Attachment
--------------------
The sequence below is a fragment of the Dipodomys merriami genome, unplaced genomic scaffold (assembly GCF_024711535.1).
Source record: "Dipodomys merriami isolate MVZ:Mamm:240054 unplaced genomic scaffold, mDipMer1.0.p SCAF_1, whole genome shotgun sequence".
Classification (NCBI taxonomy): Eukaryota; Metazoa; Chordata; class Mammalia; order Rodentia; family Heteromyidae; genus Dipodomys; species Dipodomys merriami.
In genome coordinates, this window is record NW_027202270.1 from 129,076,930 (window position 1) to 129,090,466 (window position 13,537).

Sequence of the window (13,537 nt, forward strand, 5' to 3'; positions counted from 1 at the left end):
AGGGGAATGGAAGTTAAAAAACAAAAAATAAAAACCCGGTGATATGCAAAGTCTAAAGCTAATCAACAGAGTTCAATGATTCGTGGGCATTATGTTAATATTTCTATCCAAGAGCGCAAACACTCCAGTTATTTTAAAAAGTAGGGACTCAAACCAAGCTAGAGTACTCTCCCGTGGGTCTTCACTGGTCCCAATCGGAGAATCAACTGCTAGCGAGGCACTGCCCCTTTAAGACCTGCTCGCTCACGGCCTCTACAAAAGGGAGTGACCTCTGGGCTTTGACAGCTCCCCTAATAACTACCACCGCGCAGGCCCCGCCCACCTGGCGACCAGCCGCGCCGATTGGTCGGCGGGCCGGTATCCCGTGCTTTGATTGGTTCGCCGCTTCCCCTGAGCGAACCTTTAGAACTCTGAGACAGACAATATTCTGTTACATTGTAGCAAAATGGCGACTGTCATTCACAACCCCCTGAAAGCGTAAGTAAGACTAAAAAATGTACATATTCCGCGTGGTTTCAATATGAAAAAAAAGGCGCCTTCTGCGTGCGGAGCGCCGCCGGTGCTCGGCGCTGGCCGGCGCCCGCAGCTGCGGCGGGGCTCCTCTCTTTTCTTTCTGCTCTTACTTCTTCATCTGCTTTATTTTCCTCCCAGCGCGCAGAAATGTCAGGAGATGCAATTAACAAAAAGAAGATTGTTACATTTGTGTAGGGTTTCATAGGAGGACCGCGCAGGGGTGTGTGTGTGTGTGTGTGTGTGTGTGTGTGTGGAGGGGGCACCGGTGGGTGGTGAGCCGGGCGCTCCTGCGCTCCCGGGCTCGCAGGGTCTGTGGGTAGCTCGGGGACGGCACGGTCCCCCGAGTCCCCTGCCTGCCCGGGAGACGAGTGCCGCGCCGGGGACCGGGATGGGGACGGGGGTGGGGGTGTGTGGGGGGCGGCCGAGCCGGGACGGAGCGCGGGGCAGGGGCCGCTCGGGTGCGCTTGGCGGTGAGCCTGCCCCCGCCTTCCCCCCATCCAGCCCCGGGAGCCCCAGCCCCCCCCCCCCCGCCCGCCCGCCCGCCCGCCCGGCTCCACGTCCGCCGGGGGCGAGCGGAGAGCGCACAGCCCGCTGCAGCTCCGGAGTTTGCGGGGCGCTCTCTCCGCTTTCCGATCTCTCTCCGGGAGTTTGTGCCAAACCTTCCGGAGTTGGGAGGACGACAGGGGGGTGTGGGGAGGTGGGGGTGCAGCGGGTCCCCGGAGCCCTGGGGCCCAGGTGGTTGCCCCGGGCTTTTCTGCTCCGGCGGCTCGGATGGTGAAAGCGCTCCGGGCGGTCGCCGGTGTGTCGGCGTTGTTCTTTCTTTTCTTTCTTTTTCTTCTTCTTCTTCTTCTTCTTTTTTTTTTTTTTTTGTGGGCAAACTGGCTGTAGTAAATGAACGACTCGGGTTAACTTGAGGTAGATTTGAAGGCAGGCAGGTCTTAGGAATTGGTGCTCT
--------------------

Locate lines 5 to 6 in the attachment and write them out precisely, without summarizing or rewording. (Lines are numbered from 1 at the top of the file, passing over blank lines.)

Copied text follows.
Sequence of the window (13,537 nt, forward strand, 5' to 3'; positions counted from 1 at the left end):
AGGGGAATGGAAGTTAAAAAACAAAAAATAAAAACCCGGTGATATGCAAAGTCTAAAGCTAATCAACAGAGTTCAATGATTCGTGGGCATTATGTTAATATTTCTATCCAAGAGCGCAAACACTCCAGTTATTTTAAAAAGTAGGGACTCAAACCAAGCTAGAGTACTCTCCCGTGGGTCTTCACTGGTCCCAATCGGAGAATCAACTGCTAGCGAGGCACTGCCCCTTTAAGACCTGCTCGCTCACGGCCTCTACAAAAGGGAGTGACCTCTGGGCTTTGACAGCTCCCCTAATAACTACCACCGCGCAGGCCCCGCCCACCTGGCGACCAGCCGCGCCGATTGGTCGGCGGGCCGGTATCCCGTGCTTTGATTGGTTCGCCGCTTCCCCTGAGCGAACCTTTAGAACTCTGAGACAGACAATATTCTGTTACATTGTAGCAAAATGGCGACTGTCATTCACAACCCCCTGAAAGCGTAAGTAAGACTAAAAAATGTACATATTCCGCGTGGTTTCAATATGAAAAAAAAGGCGCCTTCTGCGTGCGGAGCGCCGCCGGTGCTCGGCGCTGGCCGGCGCCCGCAGCTGCGGCGGGGCTCCTCTCTTTTCTTTCTGCTCTTACTTCTTCATCTGCTTTATTTTCCTCCCAGCGCGCAGAAATGTCAGGAGATGCAATTAACAAAAAGAAGATTGTTACATTTGTGTAGGGTTTCATAGGAGGACCGCGCAGGGGTGTGTGTGTGTGTGTGTGTGTGTGTGTGTGTGGAGGGGGCACCGGTGGGTGGTGAGCCGGGCGCTCCTGCGCTCCCGGGCTCGCAGGGTCTGTGGGTAGCTCGGGGACGGCACGGTCCCCCGAGTCCCCTGCCTGCCCGGGAGACGAGTGCCGCGCCGGGGACCGGGATGGGGACGGGGGTGGGGGTGTGTGGGGGGCGGCCGAGCCGGGACGGAGCGCGGGGCAGGGGCCGCTCGGGTGCGCTTGGCGGTGAGCCTGCCCCCGCCTTCCCCCCATCCAGCCCCGGGAGCCCCAGCCCCCCCCCCCCCGCCCGCCCGCCCGCCCGCCCGGCTCCACGTCCGCCGGGGGCGAGCGGAGAGCGCACAGCCCGCTGCAGCTCCGGAGTTTGCGGGGCGCTCTCTCCGCTTTCCGATCTCTCTCCGGGAGTTTGTGCCAAACCTTCCGGAGTTGGGAGGACGACAGGGGGGTGTGGGGAGGTGGGGGTGCAGCGGGTCCCCGGAGCCCTGGGGCCCAGGTGGTTGCCCCGGGCTTTTCTGCTCCGGCGGCTCGGATGGTGAAAGCGCTCCGGGCGGTCGCCGGTGTGTCGGCGTTGTTCTTTCTTTTCTTTCTTTTTCTTCTTCTTCTTCTTCTTCTTTTTTTTTTTTTTTTGTGGGCAAACTGGCTGTAGTAAATGAACGACTCGGGTTAACTTGAGGTAGATTTGAAGGCAGGCAGGTCTTAGGAATTGGTGCTCT